Tommy's Honour by Kevin Cook
Release date: 06th April, 2009
Publisher: Harper Sport
Our Price: £6.99
You Save: £3 (30%)
The extraordinary story of golf's founding father and son
By Kevin Cook
4sportsbooks.co.uk price: Â£6.99, saving 22% on rrp
Between September 1861 and September 1872 at Ayrshire's Prestwick golf club, Tom Morris senior and his son, Tom Morris junior, won golf's Open championship an astonishing four times each; in return, the younger man collected a total of Â£26 in prize money, while his father won just Â£10. The financial rewards enjoyed by the game's greatest-ever dynasty was, even by late nineteenth century standards, modest.
This is hardly a surprise for while some sporting historians have suggested that golf enjoyed a surge in popularity following the Open's introduction in 1860, such a conclusion is slightly wide of the mark. In 1867, for example, the prize pool had fallen to the equivalent of Â£5.50, (from Â£20 two years earlier) illustrating just how tough economic conditions were and how far away the game was from enjoying widespread popularity. Nonetheless, this should not detract from the records of Morris senior and junior who dominated the tournament's first decade.
Both men were supremely talented golfers and what a wonderfully compelling story Kevin Cook tells of their on-course competition and their loving, off-course father and son relationship. What a sight it must have been in 1869 as Morris junior beat the old man into second spot by recording the Open's first sub-50 round.
Two years earlier, aged 46 years and 99 days, Morris senior had become the oldest-ever winner of the Open (and of any Major until Julius Boros' US PGA title in 1968). This record was matched the following year by Tom junior who, at 17 years, five months and 8 days became the youngest winner of the championship and of any of the Majors.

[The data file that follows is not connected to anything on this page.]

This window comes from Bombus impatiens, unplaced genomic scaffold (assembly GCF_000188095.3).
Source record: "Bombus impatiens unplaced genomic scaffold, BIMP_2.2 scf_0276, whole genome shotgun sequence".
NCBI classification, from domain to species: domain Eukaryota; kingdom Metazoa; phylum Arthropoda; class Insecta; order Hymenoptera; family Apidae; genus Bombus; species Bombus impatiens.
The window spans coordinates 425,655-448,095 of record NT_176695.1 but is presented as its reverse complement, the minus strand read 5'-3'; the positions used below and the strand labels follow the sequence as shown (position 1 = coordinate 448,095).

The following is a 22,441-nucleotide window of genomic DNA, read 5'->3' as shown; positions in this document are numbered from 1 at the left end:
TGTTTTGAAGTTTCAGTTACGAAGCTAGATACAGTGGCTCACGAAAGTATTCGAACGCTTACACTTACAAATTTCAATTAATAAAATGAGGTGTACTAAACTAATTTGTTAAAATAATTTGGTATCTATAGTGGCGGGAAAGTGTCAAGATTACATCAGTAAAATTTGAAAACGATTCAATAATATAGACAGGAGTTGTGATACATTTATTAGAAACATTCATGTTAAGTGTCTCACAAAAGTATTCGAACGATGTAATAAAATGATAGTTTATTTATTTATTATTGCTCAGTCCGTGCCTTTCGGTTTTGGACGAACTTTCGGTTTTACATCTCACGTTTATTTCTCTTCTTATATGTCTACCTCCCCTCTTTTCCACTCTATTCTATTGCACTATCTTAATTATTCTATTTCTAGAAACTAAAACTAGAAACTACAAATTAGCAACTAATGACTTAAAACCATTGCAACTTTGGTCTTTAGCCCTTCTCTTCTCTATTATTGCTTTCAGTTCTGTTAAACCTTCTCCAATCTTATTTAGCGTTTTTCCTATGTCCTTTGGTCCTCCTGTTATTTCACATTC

Here was a golfing phenomenon, a young man surely destined to dominate professional golf for at least a decade as his 12-shot victory in 1870 seemed to confirm. This was Tom junior's third consecutive success, for which he was awarded a belt of Moroccan leather (then the winner's prize - the Claret Jug wasn't awarded until 1872) for posterity by the organising committee. He won the title again the next year, although tragically, it was to be his last.
Like many Scots of his age, Tom Morris junior was a hardened whisky drinker, the effects of which began to have a debilitating effect upon his health. Although he was to achieve a third- and second-pace finish at the Open, his winning streak ended abruptly while his heart was broken when his wife died in childbirth. He hit the bottle with even greater force afterwards and was found dead by his father aged just 24 on Christmas morning 1874.
In completing his comprehensive research, Cook has left no stone unturned. It shows in this outstanding book which is not only a book about sport but of a father imbuing his son with both innate skill and a competitive spirit. Following his untimely death, Tom senior lived for another twenty years in remorse
You do not need to be a golf fan to appreciate this story because should a Hollywood director happen to read it, you could expect to see it translated to the silver screen before long. Absolutely outstanding.
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